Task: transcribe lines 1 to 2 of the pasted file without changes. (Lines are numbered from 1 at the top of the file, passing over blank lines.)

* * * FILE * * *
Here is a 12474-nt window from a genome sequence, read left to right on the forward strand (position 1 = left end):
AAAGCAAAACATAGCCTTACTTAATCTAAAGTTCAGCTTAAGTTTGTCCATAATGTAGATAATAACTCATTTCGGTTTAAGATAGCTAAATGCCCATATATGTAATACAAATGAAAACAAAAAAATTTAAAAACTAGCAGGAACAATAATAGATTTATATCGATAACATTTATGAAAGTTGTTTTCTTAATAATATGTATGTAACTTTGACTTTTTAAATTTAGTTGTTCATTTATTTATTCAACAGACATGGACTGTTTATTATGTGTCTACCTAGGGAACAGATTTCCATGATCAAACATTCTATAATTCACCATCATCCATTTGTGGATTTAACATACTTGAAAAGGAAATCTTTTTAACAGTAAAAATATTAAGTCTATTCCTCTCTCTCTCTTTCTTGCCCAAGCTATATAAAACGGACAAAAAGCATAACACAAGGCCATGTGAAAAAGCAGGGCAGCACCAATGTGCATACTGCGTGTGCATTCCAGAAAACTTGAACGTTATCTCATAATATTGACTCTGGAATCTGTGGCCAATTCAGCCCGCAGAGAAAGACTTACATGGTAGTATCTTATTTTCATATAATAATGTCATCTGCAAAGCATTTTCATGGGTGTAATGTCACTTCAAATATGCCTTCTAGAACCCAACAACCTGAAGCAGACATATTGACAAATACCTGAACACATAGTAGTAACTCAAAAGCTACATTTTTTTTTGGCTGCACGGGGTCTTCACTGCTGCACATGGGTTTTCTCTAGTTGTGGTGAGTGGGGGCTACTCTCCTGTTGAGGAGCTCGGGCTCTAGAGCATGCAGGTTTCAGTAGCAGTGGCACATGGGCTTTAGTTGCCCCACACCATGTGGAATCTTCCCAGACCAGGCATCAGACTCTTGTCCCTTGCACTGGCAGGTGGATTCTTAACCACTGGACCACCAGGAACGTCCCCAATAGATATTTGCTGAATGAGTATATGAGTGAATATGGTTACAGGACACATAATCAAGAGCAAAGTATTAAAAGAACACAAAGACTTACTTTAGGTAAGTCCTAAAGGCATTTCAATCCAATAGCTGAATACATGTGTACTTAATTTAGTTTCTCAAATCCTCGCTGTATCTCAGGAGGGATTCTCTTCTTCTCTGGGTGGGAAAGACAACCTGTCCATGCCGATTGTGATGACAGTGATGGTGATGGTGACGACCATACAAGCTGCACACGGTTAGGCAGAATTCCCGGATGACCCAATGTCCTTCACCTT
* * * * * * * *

Here is a 12474-nt window from a genome sequence, read left to right on the forward strand (position 1 = left end):
AAAGCAAAACATAGCCTTACTTAATCTAAAGTTCAGCTTAAGTTTGTCCATAATGTAGATAATAACTCATTTCGGTTTAAGATAGCTAAATGCCCATATATGTAATACAAATGAAAACAAAAAAATTTAAAAACTAGCAGGAACAATAATAGATTTATATCGATAACATTTATGAAAGTTGTTTTCTTAATAATATGTATGTAACTTTGACTTTTTAAATTTAGTTGTTCATTTATTTATTCAACAGACATGGACTGTTTATTATGTGTCTACCTAGGGAACAGATTTCCATGATCAAACATTCTATAATTCACCATCATCCATTTGTGGATTTAACATACTTGAAAAGGAAATCTTTTTAACAGTAAAAATATTAAGTCTATTCCTCTCTCTCTCTTTCTTGCCCAAGCTATATAAAACGGACAAAAAGCATAACACAAGGCCATGTGAAAAAGCAGGGCAGCACCAATGTGCATACTGCGTGTGCATTCCAGAAAACTTGAACGTTATCTCATAATATTGACTCTGGAATCTGTGGCCAATTCAGCCCGCAGAGAAAGACTTACATGGTAGTATCTTATTTTCATATAATAATGTCATCTGCAAAGCATTTTCATGGGTGTAATGTCACTTCAAATATGCCTTCTAGAACCCAACAACCTGAAGCAGACATATTGACAAATACCTGAACACATAGTAGTAACTCAAAAGCTACATTTTTTTTTGGCTGCACGGGGTCTTCACTGCTGCACATGGGTTTTCTCTAGTTGTGGTGAGTGGGGGCTACTCTCCTGTTGAGGAGCTCGGGCTCTAGAGCATGCAGGTTTCAGTAGCAGTGGCACATGGGCTTTAGTTGCCCCACACCATGTGGAATCTTCCCAGACCAGGCATCAGACTCTTGTCCCTTGCACTGGCAGGTGGATTCTTAACCACTGGACCACCAGGAACGTCCCCAATAGATATTTGCTGAATGAGTATATGAGTGAATATGGTTACAGGACACATAATCAAGAGCAAAGTATTAAAAGAACACAAAGACTTACTTTAGGTAAGTCCTAAAGGCATTTCAATCCAATAGCTGAATACATGTGTACTTAATTTAGTTTCTCAAATCCTCGCTGTATCTCAGGAGGGATTCTCTTCTTCTCTGGGTGGGAAAGACAACCTGTCCATGCCGATTGTGATGACAGTGATGGTGATGGTGACGACCATACAAGCTGCACACGGTTAGGCAGAATTCCCGGATGACCCAATGTCCTTCACCTT